Big Red football and white wine
What is so epic about Ithaca? I’m glad you asked.
Ithaca is an artsy college town, home to Ithaca College and Cornell University, in the Finger Lakes region of New York State. There are lakes, waterfalls and gorges. There are art galleries, a weekend farmers’ market and nearby wineries. And, of course, a beautiful Ivy League campus.
My former roommate, Mike, and his amazing girlfriend, Ashlyn, live there, too. My weekend with them revolved around wine, football and friends that feel like family. So, there’s that.
My roommate Amanda, who also lived with Mike during our Maryland days, and I drove up Friday, April 26. We left our Washington, D.C., area apartment around 10 a.m. and made it to Ithaca in plenty of time for dinner.
Dining with us that evening were Ashlyn and Mike’s parents. We were all in town for the spring football game at Cornell, where Mike is an assistant coach.
The five of us strolled through Ithaca Commons in downtown to find a suitable restaurant for dinner. It was so refreshing to see so many non-chain eateries in close proximity. There seemed to be many viable dinner options, though many were busy and would have required a rather long wait for a party of five. We ended up at Mahogany Grill.
I began my meal with the lobster bisque. Ever since I moved to the East Coast, I can’t seem to get enough of lobster bisque and Maryland Cream of Crab soup. The flavor was just as I expected, slightly creamy and not too fishy, but the texture was slightly different. Around the D.C. area, lobster bisque soups generally have lumps of lobster. This bisque had a more pureed texture. Perhaps I would have taken more issue with it if I hadn’t been warned, but Ashlyn had previously ordered it and mentioned I might notice the difference. I did, and then I appreciated it for its uniqueness but still distinctly lobster bisque flavor.
Round two was citrus crab cakes, which had a tomatillo pineapple relish. Again, I felt this was another dish where Maryland must do it best. Maybe I have become spoiled by the abundance of Maryland crab cakes I’ve eaten in the past three years. Overall, it was a fine dish, and I particularly liked the tropical salsa paired with the crab cakes. But were these the best crab cakes I’ve ever had? No. Not even close.
On Saturday night, Mike made reservations for all six of us to dine at an Ithaca classic, Simeon’s on the Commons, also in downtown. The interior, particularly the bar area, was reminiscent of a 1920s soda shop — which the building once was! I know this because I read about it in the menu since I had plenty of time to read. As we walked into the restaurant, I passed a couple dining al fresco. A spicy, inviting aroma was wafting from the pasta resting upon their table. I knew then that was what I’d be ordering. Since you might need time to decide your order, you can also read about the building’s rich history here. In the end, I did order that rigatoni and housemade sausage pasta with spinach, roasted tomatoes, red peppers, garlic, olive oil and romano cheese. It was just as amazing as I had predicted it would be, and it paired nicely with a glass of Pinot Noir. I also had a bite of Ashlyn’s spaghetti and clams, which was in a butter sauce. I’m thinking this restaurant can do no wrong. At least, not when it comes to pasta.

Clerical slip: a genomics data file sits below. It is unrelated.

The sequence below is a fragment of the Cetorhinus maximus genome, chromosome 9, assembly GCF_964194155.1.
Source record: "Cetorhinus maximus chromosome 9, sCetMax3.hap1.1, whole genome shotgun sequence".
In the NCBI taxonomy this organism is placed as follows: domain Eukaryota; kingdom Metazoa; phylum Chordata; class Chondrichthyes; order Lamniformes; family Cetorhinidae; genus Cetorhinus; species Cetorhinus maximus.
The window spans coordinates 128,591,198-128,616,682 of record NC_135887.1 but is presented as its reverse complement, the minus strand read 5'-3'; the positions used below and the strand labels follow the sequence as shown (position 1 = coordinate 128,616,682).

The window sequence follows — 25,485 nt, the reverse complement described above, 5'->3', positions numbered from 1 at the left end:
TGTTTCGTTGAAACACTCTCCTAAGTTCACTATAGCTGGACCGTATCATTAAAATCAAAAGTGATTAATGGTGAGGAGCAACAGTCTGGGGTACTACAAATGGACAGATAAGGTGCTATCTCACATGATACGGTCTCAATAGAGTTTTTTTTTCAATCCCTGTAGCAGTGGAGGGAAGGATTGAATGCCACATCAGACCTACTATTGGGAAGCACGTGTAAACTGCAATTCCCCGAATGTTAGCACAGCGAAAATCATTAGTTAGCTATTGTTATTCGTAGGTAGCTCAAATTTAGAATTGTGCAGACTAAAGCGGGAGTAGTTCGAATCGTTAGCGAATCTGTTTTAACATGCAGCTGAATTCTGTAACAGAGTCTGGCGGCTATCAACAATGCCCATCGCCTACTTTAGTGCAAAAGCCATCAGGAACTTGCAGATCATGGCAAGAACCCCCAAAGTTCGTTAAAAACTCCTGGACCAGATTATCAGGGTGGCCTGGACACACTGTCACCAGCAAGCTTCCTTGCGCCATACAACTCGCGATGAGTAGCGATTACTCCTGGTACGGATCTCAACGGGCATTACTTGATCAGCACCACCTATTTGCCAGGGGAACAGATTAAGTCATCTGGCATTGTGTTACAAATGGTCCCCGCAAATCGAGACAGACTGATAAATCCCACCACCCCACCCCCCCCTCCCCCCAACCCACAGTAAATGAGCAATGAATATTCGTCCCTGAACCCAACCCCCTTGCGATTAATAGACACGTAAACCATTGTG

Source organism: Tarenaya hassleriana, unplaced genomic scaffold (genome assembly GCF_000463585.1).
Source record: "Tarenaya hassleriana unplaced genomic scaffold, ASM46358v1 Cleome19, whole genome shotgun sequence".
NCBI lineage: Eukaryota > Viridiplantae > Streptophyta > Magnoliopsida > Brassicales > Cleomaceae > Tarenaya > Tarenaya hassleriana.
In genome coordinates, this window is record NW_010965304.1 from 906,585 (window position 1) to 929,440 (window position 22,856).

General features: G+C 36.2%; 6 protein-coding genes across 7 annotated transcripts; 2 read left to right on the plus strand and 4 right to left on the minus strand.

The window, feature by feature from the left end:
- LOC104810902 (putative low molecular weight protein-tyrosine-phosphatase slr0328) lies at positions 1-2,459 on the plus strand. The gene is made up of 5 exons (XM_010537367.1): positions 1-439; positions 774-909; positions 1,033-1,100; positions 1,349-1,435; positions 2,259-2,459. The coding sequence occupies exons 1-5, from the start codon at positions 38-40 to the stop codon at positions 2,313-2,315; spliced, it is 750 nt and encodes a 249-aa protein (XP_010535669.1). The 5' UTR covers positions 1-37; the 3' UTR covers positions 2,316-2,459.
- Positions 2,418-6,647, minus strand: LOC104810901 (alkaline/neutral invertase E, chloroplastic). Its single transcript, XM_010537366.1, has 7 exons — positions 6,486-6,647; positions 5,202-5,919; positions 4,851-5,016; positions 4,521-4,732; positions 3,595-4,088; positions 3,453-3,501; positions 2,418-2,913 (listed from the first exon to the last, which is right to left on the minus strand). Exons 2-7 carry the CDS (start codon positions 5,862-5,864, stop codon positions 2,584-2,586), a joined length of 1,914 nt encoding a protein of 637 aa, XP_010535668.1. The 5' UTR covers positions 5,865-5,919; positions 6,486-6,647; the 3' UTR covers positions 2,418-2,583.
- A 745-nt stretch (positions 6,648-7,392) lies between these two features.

After dinner and drinks, Mike suggested we get dessert from Madeline’s Restaurant across the way. Amanda and I selected raspberry crème brûlée from a case full of divine desserts, and Mike ordered some sort of chocolate bourbon cake. Both tasted amazing. Yeah, we are those kinds of friends — the ones that eat off each others’ plates.
For lunch before the spring game on Saturday, we stuck close to Cornell’s campus and explored Collegetown, where the Cornell kids hang. We ate at Rulloff’s, a bar named after a serial killer. Edward Rulloff’s unusually large brain is on display in the psychology department at Cornell. I hope to see that on a future trip. Eating at a bar named for a serial killer was delightfully creepy, and the food was unexpectedly delicious for a dive bar that oozed character. The walls of the dark and dreary bar were adorned with antique-looking artifacts. The atmosphere practically transported me back to the mid-1800s, when Rulloff was poisoning family members and dumping their bodies in Cayuga Lake. Quite fitting for a serial killer’s bar, I suppose, the ladies’ restroom in the bar’s basement had some of the scariest conditions I’ve seen since frat parties during my own college days.
Gorgeous gorges, charming college town
“Ithaca is gorges” read a T-shirt at one of the shops we passed while touring the town. It’s a play on words referencing the impressive gorges at Cornell. We also toured the prestigious campus, Cayuga Lake — yes, Rulloff’s dumping zone — which is one of the Finger Lakes, and a rushing waterfall.
More Big Red football and white wine to come
Come fall, more commonly known to sports fans as football season, Amanda and I will return to Ithaca for some Ivy League action on the gridiron. I’m looking forward to sharing more insights about this art-filled, folksy college town with you then. I’m also hoping we’ll find time to visit some of the Finger Lakes wineries, too. While visiting last weekend, I tasted two local white wines. Both were sweet and light — perfectly refreshing after that six hour drive.
Wish you were here,